The Kremlin is mulling the idea of a new liberal party that would promote President Dmitry Medvedev’s modernization agenda and mobilize public support for his policies in the run-up to the parliamentary elections in 2011 and presidential election in 2012.
It is an idea that should be approached with great caution. There are strong arguments why Medvedev needs a political party to advance his agenda and equally strong reasons why he should not be rushing into forming one.
Unlike Prime Minister Vladimir Putin, who heads United Russia, Medvedev has no political party he can call home. Although he has appeared at several United Russia congresses, he has generally kept his distance from the party, suggesting at one time that it has to reform itself to keep up with new challenges.
Medvedev does need a political instrument to marshal public support for his modernization efforts. He has to shed the perception of a political loner, a detached and techie president who promotes his visions through his blog. At some point, he will have to fight for his agenda by leading a political party in national elections.
Were a Medvedev party to corral public support and do well in the State Duma elections of 2011, it would put him in a strong position to seek reelection for a second term in 2012. But this is precisely the argument for going slow on forming a Medvedev party right now. It would amount to a declaration of war on Putin. Signaling the end of tandemocracy, it would split the Russian elites and marshal in a new period of political instability that the country can ill afford. In the end, it would delay, not expedite, Medvedev’s modernization program.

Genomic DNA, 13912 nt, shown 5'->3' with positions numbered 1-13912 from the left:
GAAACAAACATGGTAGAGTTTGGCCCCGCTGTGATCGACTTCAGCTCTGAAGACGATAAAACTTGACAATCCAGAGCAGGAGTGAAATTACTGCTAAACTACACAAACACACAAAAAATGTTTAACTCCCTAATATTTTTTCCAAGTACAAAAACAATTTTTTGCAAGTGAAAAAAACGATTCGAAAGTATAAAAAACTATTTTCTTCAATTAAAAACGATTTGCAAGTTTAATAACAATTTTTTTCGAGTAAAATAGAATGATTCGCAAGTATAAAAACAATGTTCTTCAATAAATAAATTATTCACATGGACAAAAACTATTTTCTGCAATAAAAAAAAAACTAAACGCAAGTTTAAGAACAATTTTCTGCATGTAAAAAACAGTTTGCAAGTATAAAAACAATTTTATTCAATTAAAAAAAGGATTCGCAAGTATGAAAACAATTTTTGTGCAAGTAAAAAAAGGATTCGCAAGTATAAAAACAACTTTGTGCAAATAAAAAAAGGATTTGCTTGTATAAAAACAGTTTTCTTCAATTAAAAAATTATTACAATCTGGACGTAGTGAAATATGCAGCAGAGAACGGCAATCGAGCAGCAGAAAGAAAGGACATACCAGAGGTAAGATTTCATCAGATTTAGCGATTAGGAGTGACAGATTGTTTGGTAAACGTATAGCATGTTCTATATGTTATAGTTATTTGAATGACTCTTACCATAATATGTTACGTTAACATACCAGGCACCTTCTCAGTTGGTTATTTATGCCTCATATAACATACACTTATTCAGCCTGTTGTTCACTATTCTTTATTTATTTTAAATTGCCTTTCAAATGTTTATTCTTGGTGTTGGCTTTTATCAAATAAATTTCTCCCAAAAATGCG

Nor should he build a party the old-fashioned way — from the top down.
Instead, Medvedev should start a serious dialogue on how to regain the country’s competitive edge. A good article or speech is not enough. Medvedev will have to engage personally in meetings across the country.
He needs to ignite a Russian Tea Party movement of sorts and press for a progressive agenda. A genuine grassroots movement has to coalesce around Medvedev’s ideas before making a decision on the best vehicle to project its agenda into electoral politics. It’s a long haul, but he still has time for that.
Vladimir Frolov is president of LEFF Group, a government-relations and PR company.